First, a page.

Holmes entertained and informed us

The death of Sir Paul Holmes marks the end of a broadcasting era, Prime Minister John Key says, labelling Holmes a "gentleman broadcaster".

Holmes, 62, died at his Hawke's Bay home early yesterday morning.

As news spread, tributes came in from colleagues, politicians and the public.

"I think he was someone who entertained us and informed us and who a great many New Zealanders had enormous affection for," Mr Key said.

Arguably the greatest broadcaster of a generation, Holmes had previously been treated for prostate cancer, but it returned last year.

He had also had heart surgery, with his poor health forcing him to end his television and radio career in December.

A late inclusion in the New Year honours list, Holmes was knighted in a special investiture in front of friends, family and dignitaries at his home this month.

In a statement his family said he died peacefully at home - just as he had wanted.

"More than just a broadcaster, Paul was a loving husband and father, as well as a generous friend. He loved people and people loved him."

His wife, Lady Deborah, his children Millie and Reuben and his brother Ken, thanked the public for their "incredible support", but said they now needed privacy to grieve.

Holmes built his hugely successful broadcasting career on championing the underdog and holding authorities to account.

But he knew he would lose his final battle with cancer, saying grimly at his investiture: "I don't think Houdini will do it this time."

Despite living most of his life in the public spotlight, it was less well known that Holmes had previously cheated death four times - twice in plane crashes, once in a helicopter crash and once in a car crash.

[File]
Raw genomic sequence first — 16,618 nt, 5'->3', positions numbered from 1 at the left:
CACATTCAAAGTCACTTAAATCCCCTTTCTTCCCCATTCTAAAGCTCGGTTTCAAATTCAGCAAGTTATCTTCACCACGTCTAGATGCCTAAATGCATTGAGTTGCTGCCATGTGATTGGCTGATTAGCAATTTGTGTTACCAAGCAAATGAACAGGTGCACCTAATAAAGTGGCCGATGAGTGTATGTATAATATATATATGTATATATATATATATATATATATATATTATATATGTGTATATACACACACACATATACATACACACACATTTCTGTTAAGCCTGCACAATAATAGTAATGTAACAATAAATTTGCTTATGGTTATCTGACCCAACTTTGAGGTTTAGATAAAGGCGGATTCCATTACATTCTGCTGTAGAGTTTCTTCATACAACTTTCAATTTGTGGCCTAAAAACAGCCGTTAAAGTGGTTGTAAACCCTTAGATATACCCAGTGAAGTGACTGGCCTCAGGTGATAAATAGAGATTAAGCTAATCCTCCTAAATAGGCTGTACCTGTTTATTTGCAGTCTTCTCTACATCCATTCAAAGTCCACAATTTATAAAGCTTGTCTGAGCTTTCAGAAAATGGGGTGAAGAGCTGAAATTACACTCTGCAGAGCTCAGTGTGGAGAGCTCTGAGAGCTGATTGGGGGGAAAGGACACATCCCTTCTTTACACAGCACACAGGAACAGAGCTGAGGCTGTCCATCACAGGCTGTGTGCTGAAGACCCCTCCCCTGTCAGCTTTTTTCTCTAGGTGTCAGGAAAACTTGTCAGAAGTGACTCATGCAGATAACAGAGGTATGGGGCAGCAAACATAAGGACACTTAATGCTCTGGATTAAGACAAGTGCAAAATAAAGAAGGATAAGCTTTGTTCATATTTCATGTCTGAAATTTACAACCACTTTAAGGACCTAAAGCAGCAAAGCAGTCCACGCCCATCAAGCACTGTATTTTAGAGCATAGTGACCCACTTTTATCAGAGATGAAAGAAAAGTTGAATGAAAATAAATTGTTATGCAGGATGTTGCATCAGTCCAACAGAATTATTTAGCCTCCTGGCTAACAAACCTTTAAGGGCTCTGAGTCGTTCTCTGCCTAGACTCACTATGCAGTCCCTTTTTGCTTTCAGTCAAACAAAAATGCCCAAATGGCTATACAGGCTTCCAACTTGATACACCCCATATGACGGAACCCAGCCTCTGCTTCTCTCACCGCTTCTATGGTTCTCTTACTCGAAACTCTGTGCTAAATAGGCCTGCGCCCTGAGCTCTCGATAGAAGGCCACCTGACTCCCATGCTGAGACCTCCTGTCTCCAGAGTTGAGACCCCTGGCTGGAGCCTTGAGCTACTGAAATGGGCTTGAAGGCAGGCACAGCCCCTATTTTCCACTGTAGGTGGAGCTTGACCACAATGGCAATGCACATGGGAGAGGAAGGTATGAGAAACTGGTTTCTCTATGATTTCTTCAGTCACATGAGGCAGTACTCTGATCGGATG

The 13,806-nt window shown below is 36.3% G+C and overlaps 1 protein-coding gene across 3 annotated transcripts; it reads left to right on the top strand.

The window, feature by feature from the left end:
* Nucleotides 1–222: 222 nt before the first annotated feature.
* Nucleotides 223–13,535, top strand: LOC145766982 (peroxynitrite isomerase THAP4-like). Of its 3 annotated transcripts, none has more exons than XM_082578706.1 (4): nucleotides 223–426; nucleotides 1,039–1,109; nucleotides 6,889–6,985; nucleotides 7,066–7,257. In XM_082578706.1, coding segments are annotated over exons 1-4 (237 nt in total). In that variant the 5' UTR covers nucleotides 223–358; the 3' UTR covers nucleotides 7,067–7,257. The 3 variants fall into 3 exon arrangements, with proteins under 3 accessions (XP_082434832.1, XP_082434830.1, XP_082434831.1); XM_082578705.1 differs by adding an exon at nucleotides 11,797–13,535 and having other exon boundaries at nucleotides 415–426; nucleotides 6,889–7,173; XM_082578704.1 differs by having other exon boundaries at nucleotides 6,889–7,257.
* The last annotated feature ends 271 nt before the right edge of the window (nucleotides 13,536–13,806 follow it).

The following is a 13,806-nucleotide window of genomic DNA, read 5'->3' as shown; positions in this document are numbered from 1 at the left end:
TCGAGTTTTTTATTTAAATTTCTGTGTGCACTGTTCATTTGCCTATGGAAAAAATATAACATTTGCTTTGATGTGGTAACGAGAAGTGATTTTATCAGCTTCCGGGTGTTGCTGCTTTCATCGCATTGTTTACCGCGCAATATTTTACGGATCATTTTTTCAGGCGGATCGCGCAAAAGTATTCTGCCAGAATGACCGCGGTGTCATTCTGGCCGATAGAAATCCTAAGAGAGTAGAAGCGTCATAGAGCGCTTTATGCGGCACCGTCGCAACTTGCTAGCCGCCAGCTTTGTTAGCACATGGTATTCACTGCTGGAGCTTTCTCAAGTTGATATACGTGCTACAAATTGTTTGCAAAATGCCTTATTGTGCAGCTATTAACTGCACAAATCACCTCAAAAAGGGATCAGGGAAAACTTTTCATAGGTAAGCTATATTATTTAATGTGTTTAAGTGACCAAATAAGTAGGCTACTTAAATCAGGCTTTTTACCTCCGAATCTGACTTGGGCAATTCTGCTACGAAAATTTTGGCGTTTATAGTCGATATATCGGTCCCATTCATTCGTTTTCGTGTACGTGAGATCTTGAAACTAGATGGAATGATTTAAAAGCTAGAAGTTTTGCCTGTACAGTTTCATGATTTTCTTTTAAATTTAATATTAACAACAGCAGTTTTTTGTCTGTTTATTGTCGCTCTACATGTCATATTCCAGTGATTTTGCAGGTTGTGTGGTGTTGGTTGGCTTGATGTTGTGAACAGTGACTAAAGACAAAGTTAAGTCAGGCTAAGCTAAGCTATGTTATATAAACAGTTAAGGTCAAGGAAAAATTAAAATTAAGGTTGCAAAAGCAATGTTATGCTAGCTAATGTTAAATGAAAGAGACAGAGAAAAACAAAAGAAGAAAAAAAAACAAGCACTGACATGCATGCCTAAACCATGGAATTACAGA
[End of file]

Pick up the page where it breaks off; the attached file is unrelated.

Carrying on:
He was just 22 when he lost the sight in his right eye in a spectacular car crash off a mountain road near Kaikoura. He spent five weeks in hospital with a fractured neck.

Twenty-four years ago, Holmes and Wayne Johnson spurred each other on in a perilous swim through freezing waves to survive a fatal helicopter crash.

Mr Johnson, a cameraman, was one of five in the chopper that crashed into the sea off the East Coast in stormy conditions in June 1989.

Although never close friends, he and Holmes were irrevocably linked. After the chopper hit the water, the pair, separated from the others, encouraged each other to survive as they swam a kilometre to shore.

In his autobiography, Holmes recounted the high, cold waves and driving rain in the dark. He and Mr Johnson stayed close, but couldn't see each other. Instead they called each other's names constantly.

"I was nearly dead when I reached the shore, with no more than a few minutes of struggle left in me," Holmes said later.

It happened just three months after the Holmes show launched with the infamous Dennis Conner interview, and preceded a 20-year period in which the broadcaster found fame and the occasional infamy on TV and radio.

It took all the characteristic doggedness that marked his career to reach the shore that day, Mr Johnson recalled this month.

Holmes' son Reuben, now 21, has Apirana as a middle name, after Api Mahuika, the Ngati Porou leader who said a prayer with survivors in the hours after the crash.

Despite the fatal helicopter crash, Holmes would later gain a pilot's licence.

On New Year's Eve in 2004 he was lucky to walk away from the wreck of his beloved Boeing Stearman biplane, after flipping it in a vineyard near Hastings.

A year earlier he crashed the plane through a fence and down an incline on the remote Ngamatea Station, between Napier and Taihape.

He was diagnosed with prostate cancer in 1999. He beat it, initially, with treatment and went on to front advertisements encouraging men to get check-ups.

Fairfax Media